On the seventh day of Christmas, Horsham gave us a figurative buffet of food options. Whether you’re after a bakery, café, pub or restaurant – Horsham has plenty of great options.  We’ll leave it up to you to decide which bakery has the best vanilla slice and sausage rolls, but rest assured you won’t leave hungry if you have a feed at the Bull & Mouth hotel.

Vineyards to visit

On the eighth day of Christmas, Horsham gave us picturesque wineries to spend a leisurely day. Take a winery tour, or nominate a designated driver, and hit the road to visit the local wineries for lunch or a cellar door tasting.

Horsham, or Hollywood?

On the ninth day of Christmas, Horsham gave us a spot of fame. In 2015, Hollywood came to town for the filming of ‘The Dressmaker’ which starred Kate Winslet alongside Aussie actors Liam Hemsworth and Hugo Weaving. The wedding reception scene was filmed at Longerenong Homestead. A portion of ‘Where the wild things are’ was also filmed at Mt Arapiles in 2009.

A claim to fame

On the tenth day of Christmas, Horsham gave us a wonderful community of talented people. As a community, we’ve proudly played a part in producing some stars including former AFL superstar Adam Goodes, current South East Melbourne Phoenix forward Mitchell Creek, and rising netball star Sacha McDonald who plays for the Melbourne Vixens. Hollywood star, Portia de Rossi, was also born in Horsham.

Sporting clubs and communities

On the eleventh day of Christmas, Horsham gave to us more sports and clubs than we can count! We couldn’t write a list of our favourite things about this town without noting the rivalry between the Horsham Saints and the Horsham Demons Football and Netball Clubs. Not to mention the plethora of other sporting clubs and codes around town.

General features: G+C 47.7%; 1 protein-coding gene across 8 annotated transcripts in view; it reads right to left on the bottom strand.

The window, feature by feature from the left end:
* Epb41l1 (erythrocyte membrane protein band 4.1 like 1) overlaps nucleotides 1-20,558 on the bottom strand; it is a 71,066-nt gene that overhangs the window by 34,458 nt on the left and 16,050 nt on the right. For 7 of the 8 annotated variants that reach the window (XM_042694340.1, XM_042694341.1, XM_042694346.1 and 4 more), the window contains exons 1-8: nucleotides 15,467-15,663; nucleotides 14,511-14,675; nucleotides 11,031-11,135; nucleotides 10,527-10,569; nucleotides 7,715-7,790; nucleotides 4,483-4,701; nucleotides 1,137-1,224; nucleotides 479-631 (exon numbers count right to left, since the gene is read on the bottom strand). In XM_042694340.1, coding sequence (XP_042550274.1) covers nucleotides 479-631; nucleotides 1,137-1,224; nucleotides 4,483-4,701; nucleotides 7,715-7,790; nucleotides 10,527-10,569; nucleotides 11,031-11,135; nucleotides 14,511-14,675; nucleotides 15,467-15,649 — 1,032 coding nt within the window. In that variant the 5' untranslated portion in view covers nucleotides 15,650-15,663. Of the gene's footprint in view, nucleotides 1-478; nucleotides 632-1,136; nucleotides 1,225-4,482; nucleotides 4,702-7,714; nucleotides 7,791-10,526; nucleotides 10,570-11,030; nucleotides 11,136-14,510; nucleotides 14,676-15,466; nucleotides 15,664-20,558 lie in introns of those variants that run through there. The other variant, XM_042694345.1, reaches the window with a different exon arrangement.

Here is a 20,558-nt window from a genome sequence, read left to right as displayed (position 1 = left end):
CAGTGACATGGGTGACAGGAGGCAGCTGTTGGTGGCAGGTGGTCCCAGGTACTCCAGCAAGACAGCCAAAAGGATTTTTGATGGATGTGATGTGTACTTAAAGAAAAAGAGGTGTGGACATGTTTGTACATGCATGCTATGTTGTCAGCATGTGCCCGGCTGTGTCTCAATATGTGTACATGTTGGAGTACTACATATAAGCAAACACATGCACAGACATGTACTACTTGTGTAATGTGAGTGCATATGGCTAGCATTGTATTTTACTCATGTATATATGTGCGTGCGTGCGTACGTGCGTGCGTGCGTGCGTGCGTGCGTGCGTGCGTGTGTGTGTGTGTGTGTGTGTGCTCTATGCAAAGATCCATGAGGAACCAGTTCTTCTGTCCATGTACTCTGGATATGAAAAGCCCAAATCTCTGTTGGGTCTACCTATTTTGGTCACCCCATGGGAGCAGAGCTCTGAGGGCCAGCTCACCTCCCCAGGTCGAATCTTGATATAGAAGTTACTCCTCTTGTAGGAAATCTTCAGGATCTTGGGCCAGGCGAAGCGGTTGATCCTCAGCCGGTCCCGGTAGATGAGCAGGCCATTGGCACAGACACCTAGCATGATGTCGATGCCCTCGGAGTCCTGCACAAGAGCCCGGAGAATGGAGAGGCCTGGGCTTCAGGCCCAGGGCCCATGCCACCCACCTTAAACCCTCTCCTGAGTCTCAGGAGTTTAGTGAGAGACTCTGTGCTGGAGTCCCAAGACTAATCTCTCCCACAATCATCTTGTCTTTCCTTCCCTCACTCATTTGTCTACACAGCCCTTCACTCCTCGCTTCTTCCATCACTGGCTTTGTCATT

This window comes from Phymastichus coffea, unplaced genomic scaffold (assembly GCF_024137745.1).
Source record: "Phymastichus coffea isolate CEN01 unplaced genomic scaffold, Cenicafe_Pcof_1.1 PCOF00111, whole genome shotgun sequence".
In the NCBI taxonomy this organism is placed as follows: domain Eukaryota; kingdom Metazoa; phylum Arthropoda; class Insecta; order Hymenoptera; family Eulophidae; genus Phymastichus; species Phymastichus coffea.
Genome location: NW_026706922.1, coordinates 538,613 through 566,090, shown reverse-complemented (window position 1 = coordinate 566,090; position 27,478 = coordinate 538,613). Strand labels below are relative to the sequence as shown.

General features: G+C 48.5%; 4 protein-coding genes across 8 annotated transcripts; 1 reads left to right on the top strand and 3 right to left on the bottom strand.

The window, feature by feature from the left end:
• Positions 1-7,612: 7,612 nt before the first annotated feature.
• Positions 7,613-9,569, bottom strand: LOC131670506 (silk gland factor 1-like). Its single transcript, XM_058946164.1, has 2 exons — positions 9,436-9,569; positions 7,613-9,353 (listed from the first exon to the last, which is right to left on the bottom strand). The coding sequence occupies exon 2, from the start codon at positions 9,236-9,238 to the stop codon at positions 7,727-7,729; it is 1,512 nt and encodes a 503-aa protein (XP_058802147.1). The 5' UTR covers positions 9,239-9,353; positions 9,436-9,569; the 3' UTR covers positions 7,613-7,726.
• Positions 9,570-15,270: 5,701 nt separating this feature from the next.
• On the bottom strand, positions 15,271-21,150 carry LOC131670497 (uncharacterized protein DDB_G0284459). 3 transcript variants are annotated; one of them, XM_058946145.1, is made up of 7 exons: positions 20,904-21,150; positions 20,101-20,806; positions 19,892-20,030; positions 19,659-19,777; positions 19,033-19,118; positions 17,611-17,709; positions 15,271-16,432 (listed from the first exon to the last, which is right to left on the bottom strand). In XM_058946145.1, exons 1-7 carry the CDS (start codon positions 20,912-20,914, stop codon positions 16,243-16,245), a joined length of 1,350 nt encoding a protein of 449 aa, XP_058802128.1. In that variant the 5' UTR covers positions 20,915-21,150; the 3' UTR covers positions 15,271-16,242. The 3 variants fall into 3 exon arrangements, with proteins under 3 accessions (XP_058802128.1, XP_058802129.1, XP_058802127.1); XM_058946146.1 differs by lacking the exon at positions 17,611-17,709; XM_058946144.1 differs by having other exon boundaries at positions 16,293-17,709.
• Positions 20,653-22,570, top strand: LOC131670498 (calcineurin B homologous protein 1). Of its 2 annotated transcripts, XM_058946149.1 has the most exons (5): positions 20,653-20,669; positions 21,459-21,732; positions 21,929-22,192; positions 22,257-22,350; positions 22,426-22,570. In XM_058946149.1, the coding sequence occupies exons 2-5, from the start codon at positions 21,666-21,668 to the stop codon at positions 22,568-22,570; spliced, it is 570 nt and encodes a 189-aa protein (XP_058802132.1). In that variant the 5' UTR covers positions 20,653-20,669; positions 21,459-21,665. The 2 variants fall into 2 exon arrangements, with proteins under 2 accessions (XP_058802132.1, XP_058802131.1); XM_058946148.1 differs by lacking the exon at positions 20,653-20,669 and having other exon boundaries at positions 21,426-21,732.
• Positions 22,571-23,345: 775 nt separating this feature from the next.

Our team members are involved with the local footy, bowls and pony clubs – so we know all too well the hard work and countless hours that hundreds of volunteers across our town put in to make our sporting clubs an invaluable part of our local community.

Big things!

On the twelfth day of Christmas, Horsham gave to us a Giant Koala by the roadside – which is actually, technically in Dadswells Bridge, but you’ve likely passed it at some point if you’ve travelled in or out of Horsham. What’s not to love about Australia’s ‘big things’ – and we got a national treasure, the humble koala, as our neighbourhood resident! But it’s more than just a place to take a quick snap while you stretch your legs, there’s a restaurant, souvenir shop and even a native and farm animal zoo where the kids can feed the animals.

So whether you’re visiting our town, or staying local and looking for something to new to do this summer, you’ve got plenty of options to keep you entertained.


Community focused, national capability

At Western General Insurance, we pride ourselves on being truly part of the communities that we service. We’re locally owned and operated – which gives us a competitive advantage because we understand better than anyone the opportunities and challenges facing our clients and their businesses.

We’re a proud local business, but we also have national and even international capability as we are part of the Steadfast and Community Broker Network brokerages. So, if you’re looking for insurance for your business (big or small), your home, contents, car, boat, caravan or motorcycle, contact us for your free, no-obligation quotation.